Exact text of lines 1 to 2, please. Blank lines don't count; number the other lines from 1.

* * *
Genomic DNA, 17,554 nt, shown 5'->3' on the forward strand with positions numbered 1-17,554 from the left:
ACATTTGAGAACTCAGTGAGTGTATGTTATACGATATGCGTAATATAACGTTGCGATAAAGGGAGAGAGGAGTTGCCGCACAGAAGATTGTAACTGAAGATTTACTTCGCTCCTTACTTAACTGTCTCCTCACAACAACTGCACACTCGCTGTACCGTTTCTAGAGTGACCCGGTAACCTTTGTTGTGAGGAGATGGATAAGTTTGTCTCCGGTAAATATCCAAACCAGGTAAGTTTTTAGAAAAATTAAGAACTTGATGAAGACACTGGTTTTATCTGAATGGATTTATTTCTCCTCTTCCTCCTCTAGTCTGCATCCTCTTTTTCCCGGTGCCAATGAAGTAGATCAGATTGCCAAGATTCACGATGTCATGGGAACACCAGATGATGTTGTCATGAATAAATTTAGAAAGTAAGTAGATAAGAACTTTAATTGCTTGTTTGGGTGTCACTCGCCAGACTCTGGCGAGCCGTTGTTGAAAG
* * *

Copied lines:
Genomic DNA, 17,554 nt, shown 5'->3' on the forward strand with positions numbered 1-17,554 from the left:
ACATTTGAGAACTCAGTGAGTGTATGTTATACGATATGCGTAATATAACGTTGCGATAAAGGGAGAGAGGAGTTGCCGCACAGAAGATTGTAACTGAAGATTTACTTCGCTCCTTACTTAACTGTCTCCTCACAACAACTGCACACTCGCTGTACCGTTTCTAGAGTGACCCGGTAACCTTTGTTGTGAGGAGATGGATAAGTTTGTCTCCGGTAAATATCCAAACCAGGTAAGTTTTTAGAAAAATTAAGAACTTGATGAAGACACTGGTTTTATCTGAATGGATTTATTTCTCCTCTTCCTCCTCTAGTCTGCATCCTCTTTTTCCCGGTGCCAATGAAGTAGATCAGATTGCCAAGATTCACGATGTCATGGGAACACCAGATGATGTTGTCATGAATAAATTTAGAAAGTAAGTAGATAAGAACTTTAATTGCTTGTTTGGGTGTCACTCGCCAGACTCTGGCGAGCCGTTGTTGAAAG